Search for Malaysia Airlines Flight Continues
The search for the missing Malaysia Airlines flight continues, with international crews racing to locate the plane's black box recorder, days before its batteries are set to die.
CRI's Tu Yun has more.
Reporter: Ten planes and eight ships scanned the search area in the southern Indian Ocean on Sunday, in the most intensive day of searching so far during the operation.
Australian authorities say several objects were spotted by its aircraft. Some have already been ruled out but there remains at least four objects of interest.
Lieutenant Russell Adams is with the Royal Australian Air Force.
"We were able to detect many objects in the water today, we were able to rule a few out as fishing buoys and fishing nets. However, of interest today we did encounter an area within approximately 500 nautical miles, included at least four orange colored objects, greater than approximately 2 meters in size each. I must stress that we can't confirm the origin of these objects, however the details of these in association with a GPS buoy have been passed on to our rescue coordination centre."
He says the origin of the objects can not be verified until they have been recovered.
On Saturday, a number of objects were retrieved by Chinese and Australian vessels, but later proved to be fishing equipment and other flotsam.
A total of seven Chinese ships are participating in the ongoing search for evidence of the missing flight.
An Australian vessel carrying a sophisticated U.S. black box locator and an underwater drone is expected to join the search in the coming days.
The black box locator is designed to detect ultrasonic signals from flight recorders and can operate up to a depth of about 6,000 meters.
The flight recorder's batteries are expected to run out in about a week's time.
Meantime, a new group of relatives of some of the missing Chinese passengers has arrived in Kuala Lumpur.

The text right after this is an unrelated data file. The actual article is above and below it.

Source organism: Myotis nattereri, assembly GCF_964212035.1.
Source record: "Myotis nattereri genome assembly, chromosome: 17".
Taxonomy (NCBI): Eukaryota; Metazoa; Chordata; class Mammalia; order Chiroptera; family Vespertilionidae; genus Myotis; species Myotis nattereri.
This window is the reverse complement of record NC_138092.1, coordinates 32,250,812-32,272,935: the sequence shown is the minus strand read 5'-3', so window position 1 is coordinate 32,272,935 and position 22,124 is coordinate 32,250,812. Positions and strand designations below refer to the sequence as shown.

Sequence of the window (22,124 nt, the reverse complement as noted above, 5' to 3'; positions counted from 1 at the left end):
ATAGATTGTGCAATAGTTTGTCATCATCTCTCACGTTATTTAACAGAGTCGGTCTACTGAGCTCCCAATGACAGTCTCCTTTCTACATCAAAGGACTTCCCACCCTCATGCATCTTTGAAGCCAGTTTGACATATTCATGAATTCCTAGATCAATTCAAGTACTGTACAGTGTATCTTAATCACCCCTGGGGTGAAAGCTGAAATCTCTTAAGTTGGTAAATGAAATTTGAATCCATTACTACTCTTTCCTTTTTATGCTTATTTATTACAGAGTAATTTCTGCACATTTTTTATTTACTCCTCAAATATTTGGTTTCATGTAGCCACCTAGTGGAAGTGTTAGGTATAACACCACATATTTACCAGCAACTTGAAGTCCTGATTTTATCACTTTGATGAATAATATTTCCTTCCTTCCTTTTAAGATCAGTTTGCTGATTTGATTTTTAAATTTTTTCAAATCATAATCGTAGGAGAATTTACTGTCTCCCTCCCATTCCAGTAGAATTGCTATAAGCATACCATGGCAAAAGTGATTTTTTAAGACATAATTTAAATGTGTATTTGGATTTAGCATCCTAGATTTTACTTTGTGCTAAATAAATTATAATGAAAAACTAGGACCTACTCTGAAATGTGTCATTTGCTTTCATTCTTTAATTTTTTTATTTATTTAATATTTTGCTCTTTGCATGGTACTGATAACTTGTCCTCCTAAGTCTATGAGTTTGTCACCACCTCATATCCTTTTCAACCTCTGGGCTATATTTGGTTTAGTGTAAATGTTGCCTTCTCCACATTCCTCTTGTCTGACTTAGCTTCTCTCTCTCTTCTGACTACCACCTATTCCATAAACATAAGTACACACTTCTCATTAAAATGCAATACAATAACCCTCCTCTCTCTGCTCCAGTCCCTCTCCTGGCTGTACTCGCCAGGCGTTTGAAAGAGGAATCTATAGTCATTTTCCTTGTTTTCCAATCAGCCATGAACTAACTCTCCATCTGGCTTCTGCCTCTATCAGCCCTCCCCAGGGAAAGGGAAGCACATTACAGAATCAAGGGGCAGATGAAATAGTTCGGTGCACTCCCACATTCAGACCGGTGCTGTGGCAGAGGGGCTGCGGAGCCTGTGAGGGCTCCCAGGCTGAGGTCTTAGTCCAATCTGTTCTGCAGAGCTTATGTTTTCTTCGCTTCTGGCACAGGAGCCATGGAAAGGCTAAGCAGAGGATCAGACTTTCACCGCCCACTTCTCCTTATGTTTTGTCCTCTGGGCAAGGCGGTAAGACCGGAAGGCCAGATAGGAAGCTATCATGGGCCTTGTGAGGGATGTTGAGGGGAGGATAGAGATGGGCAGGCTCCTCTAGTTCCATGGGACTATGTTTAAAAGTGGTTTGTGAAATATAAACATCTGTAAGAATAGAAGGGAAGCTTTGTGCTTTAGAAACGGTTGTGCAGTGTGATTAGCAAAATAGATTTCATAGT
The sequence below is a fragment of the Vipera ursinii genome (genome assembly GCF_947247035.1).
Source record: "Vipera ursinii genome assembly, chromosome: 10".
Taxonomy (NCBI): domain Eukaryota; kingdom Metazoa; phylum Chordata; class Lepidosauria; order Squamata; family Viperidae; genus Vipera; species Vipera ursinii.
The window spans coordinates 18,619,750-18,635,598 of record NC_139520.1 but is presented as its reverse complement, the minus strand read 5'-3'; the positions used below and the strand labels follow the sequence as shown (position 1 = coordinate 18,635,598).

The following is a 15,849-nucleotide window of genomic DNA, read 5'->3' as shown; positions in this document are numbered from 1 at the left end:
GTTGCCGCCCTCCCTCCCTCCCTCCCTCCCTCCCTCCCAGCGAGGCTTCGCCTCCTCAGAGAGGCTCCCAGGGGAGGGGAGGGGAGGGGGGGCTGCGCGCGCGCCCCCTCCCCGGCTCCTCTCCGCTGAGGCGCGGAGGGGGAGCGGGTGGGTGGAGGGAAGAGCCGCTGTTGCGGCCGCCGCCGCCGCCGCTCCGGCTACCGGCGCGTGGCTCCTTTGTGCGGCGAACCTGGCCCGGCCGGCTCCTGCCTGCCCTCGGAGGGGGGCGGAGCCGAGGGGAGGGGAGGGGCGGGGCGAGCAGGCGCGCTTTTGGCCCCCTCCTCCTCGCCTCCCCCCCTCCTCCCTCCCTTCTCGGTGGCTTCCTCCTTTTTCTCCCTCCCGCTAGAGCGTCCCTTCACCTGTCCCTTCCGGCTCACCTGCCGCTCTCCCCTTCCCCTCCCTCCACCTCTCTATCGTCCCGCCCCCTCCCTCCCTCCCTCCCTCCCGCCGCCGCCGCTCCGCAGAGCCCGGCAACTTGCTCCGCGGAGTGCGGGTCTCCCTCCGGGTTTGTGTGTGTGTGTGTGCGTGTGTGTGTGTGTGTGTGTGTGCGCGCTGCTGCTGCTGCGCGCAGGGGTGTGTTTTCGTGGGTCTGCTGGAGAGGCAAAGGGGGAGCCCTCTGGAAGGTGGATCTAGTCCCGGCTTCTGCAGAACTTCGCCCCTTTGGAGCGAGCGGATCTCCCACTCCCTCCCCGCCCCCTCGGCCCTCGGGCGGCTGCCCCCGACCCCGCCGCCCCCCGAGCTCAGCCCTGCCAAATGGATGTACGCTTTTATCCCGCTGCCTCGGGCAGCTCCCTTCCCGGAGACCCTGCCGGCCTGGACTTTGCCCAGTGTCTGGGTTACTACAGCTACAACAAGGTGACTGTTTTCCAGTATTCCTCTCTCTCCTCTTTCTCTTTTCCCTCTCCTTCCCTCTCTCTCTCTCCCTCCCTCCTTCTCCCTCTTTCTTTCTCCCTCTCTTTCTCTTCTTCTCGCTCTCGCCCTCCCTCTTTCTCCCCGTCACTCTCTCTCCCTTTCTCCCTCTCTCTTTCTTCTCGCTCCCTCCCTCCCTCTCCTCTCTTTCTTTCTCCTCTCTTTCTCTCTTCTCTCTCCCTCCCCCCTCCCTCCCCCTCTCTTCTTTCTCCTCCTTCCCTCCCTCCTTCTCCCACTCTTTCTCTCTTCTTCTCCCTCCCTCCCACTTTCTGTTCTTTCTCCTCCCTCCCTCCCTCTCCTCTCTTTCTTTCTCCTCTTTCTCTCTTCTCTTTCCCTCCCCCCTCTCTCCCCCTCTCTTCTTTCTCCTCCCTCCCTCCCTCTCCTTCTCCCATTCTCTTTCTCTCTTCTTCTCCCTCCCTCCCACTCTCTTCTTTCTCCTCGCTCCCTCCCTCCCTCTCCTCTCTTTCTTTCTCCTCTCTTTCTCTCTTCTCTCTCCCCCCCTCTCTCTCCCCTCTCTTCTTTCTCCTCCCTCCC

The relatives are calling on Malaysian authorities to release all related search data, and are demanding an apology for saying the plane "ended" in the Indian Ocean, a conclusion they call 'hasty.'
Wen Wanchang is the father of one of the passengers.
"They have not provided evidence that the plane went down in the sea. What we want is evidence. We know there were signals being sent by at least four transmitters, even this they cannot provide as proof. On what grounds are they saying the plane went down in the sea?"
The families are also calling for a meeting with aircraft manufacturers and service providers.
Earlier, Malaysian authorities said the search for survivors will continue.
Malaysia Airlines also says it will send family members to Perth once it has been confirmed that the wreckage of the missing flight is found.
The MH370 disappeared en route to Beijing from Kuala Lumpur more than three weeks ago.
Two-thirds of the passengers aboard the plane were Chinese.
Today's search will resume subject to weather conditions.
Strong gales are forecast in the next two days with big waves and low visibility in the search site west of Australia.